Just as there are countless career opportunities in the manufacturing industry, there are even more trajectories towards getting to each one. Some positions require technical education through high school courses, vocational schools, or community colleges while others require more formal education from a university. There are even positions available that begin with on-the-job training.
Idaho offers training and education opportunities at for job-seekers at every level to get into a manufacturing career. See below to get a sense of what’s available to help you get the appropriate credentials needed for your career interest.
Career Technical Education
Career Technical Education is curriculum taught in middle school, high school, and post-secondary levels that focus on specific career skills that lead to jobs in high-demand occupations. Throughout each region of Idaho, there is a technical college, center for adult education, workforce training center, and center for new directions that all teach and offer CTE services. To learn more about CTE in Idaho, visit cte.idaho.gov
- Idaho has seen a 14% increase in CTE programs available between 2016 to 2020, jumping from 640 to 731
- In 2020, 70% of post-secondary students in CTE capstone courses obtained employment related to their CTE training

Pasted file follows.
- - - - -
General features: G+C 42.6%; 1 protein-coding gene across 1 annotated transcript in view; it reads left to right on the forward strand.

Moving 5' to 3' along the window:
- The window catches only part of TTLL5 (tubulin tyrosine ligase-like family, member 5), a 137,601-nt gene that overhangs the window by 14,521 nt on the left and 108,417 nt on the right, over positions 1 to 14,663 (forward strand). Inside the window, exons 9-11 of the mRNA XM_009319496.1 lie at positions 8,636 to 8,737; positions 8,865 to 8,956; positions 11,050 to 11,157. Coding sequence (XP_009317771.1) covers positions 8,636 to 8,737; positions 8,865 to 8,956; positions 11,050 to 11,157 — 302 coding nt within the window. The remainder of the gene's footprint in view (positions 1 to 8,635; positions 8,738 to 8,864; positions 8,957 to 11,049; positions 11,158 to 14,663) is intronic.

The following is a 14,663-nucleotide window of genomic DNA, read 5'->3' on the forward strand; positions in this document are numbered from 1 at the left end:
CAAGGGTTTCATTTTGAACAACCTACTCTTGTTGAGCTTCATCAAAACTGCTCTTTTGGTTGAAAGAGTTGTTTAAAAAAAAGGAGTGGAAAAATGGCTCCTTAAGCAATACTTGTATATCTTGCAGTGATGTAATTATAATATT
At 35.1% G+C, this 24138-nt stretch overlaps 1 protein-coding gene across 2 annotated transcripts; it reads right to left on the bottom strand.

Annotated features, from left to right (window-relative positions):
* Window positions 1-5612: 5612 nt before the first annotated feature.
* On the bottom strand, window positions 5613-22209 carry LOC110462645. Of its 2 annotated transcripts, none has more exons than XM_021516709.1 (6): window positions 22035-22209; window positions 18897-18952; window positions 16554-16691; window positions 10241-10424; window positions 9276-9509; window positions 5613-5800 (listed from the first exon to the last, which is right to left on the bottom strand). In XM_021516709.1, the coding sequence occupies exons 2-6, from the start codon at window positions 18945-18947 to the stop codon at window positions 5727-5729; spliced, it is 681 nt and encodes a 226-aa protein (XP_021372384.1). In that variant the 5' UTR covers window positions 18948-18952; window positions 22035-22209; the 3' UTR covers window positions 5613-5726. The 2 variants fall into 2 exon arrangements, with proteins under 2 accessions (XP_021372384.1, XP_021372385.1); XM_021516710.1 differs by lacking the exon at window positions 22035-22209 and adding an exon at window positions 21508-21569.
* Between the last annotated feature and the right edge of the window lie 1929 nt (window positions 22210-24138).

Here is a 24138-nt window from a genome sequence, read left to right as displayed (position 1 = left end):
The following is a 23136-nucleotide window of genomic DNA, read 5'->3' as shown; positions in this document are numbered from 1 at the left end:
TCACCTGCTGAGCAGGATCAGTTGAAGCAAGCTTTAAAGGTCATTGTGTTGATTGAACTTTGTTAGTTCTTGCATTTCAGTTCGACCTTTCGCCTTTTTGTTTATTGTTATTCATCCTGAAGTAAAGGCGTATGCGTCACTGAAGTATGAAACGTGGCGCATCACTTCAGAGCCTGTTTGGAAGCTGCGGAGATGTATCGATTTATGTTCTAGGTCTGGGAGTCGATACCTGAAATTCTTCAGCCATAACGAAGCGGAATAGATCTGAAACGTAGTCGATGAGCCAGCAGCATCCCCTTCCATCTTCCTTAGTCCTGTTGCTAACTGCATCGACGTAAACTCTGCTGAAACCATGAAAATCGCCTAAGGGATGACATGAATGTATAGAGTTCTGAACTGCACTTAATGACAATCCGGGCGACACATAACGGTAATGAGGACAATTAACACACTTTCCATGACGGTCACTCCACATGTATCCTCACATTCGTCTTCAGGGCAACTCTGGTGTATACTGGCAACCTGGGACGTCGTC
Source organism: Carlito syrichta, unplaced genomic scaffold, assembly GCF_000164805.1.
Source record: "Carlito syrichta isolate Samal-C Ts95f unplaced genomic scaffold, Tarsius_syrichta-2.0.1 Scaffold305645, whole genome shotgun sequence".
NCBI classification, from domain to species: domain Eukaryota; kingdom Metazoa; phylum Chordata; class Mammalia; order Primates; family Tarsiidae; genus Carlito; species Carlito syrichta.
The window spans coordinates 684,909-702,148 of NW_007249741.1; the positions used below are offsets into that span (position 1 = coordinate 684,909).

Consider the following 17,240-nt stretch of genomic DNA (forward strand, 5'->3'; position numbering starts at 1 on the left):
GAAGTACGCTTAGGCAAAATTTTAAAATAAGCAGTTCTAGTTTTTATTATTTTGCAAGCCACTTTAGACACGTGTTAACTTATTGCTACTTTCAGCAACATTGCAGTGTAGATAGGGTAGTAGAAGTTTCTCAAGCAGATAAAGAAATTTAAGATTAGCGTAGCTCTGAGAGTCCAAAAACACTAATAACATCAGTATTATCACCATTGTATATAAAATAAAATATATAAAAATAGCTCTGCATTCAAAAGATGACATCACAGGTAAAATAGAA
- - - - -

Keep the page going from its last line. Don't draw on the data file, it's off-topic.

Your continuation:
- In 2020, 70% of all Idaho HS students are enrolled in CTE programs
- In 2018, 96% of high school juniors and seniors in capstone CTE courses graduated, 94% went on to postsecondary education, the workforce, military, or an apprenticeship
- In 2018, 71% of post-secondary students in CTE capstone courses earned an industry-recognized credential, certificate, or degree and 95% went on to the workforce, the military, or an apprenticeship
Post-Secondary Career Technical Schools in Idaho
1000 W Garden Ave, Coeur d’Alene
500 8th Ave, Lewiston
5725 E Franklin Road, Nampa
315 Falls Ave, Twin Falls
921 South 8th Ave, Pocatello
1600 S 25th E, Idaho Falls
Idaho Advanced Opportunities
Allows students in grades 7 – 12 to apply state funding toward CTE classes or workforce training programs which can include registered apprenticeships, dual-credit courses, technical competency credits, and more. Students participating in Advanced Opportunities can also take more academic courses and exams to move them further ahead in their pursuit of a college degree towards a manufacturing career.
Skills Required for Manufacturing
In addition to the formal and technical education and training needed to pursue a career in manufacturing, individuals need to display soft skills and workplace skills appropriate for the job and company. There is no set standard for these traits across the industry, but generally, workers should be able to communicate effectively, operate well with a team, be dependable and accountable, and have an ability to problem solve or think critically.